The epistle titled III John was addressed to Gaius, a name that we find used in several places in the New Testament:
As a man of Derbe; Acts 20:4 “4And there accompanied him into Asia Sopater of Berea; and of the Thessalonians, Aristarchus and Secundus; and Gaius of Derbe, and Timotheus; and of Asia, Tychicus and Trophimus.”
As Paul’s host in
And as a man of
Whether it was one of these men that John is writing to or someone else with the same name we can only speculate. He appears to be a man of substance who was known for his benevolence and who was faithful to the Word of God.
John writes to commend Gaius for that faithfulness, his integrity and his hospitality to the missionaries that had come his way. In addition John encourages Gaius in this work; not to be discouraged by the opposition that had arisen. He takes Diotrephes to task for his arrogance, his love of pre-eminence, and commends Demetrius who carries the letter to Gaius.
Thus we have three men whose characters are described for us, men whose imitators we could point out in many congregations today. Gaius, the dependable disciple, liberal in his giving, hospitable and devoted to Christ; Diotrephes, a church boss, dominating, boastful, and proud; Demetrius, commended because he is humble, kind and worthy.
time is given in the letter nor is there any indication given to the time
written beyond John characterizing himself as being the “elder” who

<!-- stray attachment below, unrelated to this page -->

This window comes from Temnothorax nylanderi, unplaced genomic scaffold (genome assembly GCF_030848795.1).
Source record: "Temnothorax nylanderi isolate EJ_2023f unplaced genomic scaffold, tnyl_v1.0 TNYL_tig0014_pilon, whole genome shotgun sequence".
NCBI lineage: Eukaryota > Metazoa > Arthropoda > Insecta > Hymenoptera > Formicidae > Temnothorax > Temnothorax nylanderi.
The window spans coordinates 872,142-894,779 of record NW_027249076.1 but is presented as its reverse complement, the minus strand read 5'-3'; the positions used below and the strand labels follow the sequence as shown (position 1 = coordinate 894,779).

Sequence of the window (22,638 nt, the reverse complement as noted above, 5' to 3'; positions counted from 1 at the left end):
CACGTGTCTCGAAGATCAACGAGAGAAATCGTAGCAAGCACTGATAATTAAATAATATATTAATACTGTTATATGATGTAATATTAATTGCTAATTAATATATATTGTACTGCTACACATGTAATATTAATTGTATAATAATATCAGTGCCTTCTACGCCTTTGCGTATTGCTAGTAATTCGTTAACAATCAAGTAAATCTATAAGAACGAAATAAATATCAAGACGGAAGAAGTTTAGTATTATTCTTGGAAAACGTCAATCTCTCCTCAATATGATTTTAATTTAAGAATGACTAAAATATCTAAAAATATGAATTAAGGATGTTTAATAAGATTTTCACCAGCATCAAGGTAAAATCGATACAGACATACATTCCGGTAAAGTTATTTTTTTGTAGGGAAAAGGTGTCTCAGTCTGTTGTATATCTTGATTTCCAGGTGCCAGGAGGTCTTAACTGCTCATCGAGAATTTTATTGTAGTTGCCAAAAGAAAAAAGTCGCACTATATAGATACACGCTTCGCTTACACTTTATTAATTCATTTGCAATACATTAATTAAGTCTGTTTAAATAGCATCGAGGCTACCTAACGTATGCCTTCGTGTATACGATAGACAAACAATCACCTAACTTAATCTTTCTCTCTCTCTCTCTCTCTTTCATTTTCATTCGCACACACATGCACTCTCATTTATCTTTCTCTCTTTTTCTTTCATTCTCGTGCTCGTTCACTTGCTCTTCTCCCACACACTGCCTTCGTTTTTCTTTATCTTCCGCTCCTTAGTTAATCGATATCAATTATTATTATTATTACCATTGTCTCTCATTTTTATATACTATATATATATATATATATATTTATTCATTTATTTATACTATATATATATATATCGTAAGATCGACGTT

referred to his audience as his little children. Scholars seem to think that it was
written from the city of
v.1 “1The elder unto the well beloved Gaius, whom I love in the truth.”
Again we see a phrase that John used in II John 1 indicating that he loved Gaius “in the truth”. He loved him for his devotion to the cause of Christ, because he was a Christian and because of his faithfulness and loyalty to the Word of God.
v.2 “Beloved, I wish above all things that thou mayest prosper and be in health, even as thy soul prospereth.”
John calls Gaius “beloved” in four of the 14 verses of this book indicating how deep his love was for this man and his character. In fact, he prayed for his beloved brother and friend that he might prosper in this world's goods and in good health. Christ, as recorded in Mark -31, tells us that the riches of the young ruler who came to him would cost him is soul. Paul in writing to Timothy tells us that the love of money is the root of all kinds of evil:
I Timothy 6:9-10 “9But they that will be rich fall into temptation and a snare, and into many foolish and hurtful lusts, which drown men in destruction and perdition. 10For the love of money is the root of all evil: which while some coveted after, they have erred from the faith, and pierced themselves through with many sorrows.”
Why would John wish this affliction upon someone that he loved truly? Because of the character of Gaius. John wished prosperity, both physical and financial on Gaius “EVEN AS THY SOUL PROSPERETH.” Gaius was one who enjoyed prosperity of the soul. So long as the soul prospers a man’s riches will bless and benefit not only him, but others; and we had already discussed in the introduction of the book that Gaius was one whose benevolence and hospitality has well known. Gaius recognized and exemplified a lesson in living that many people miss today. Jesus emphasized it this way:
“33But seek ye first the
Gaius put first things first; he could handle prosperity and keep those blessings secondary to serving God.
v.3 “3For I rejoiced greatly, when the brethren came and testified of the truth that is in thee, even as thou walkest in the truth.”
Reports that brethren had brought to John about Gaius gave him great joy. The tense of the verbs used to describe the reports would indicate that brethren, not just at a particular time, but at different times were coming before John and testifying that Gaius walked in truth. What does it mean to walk in truth?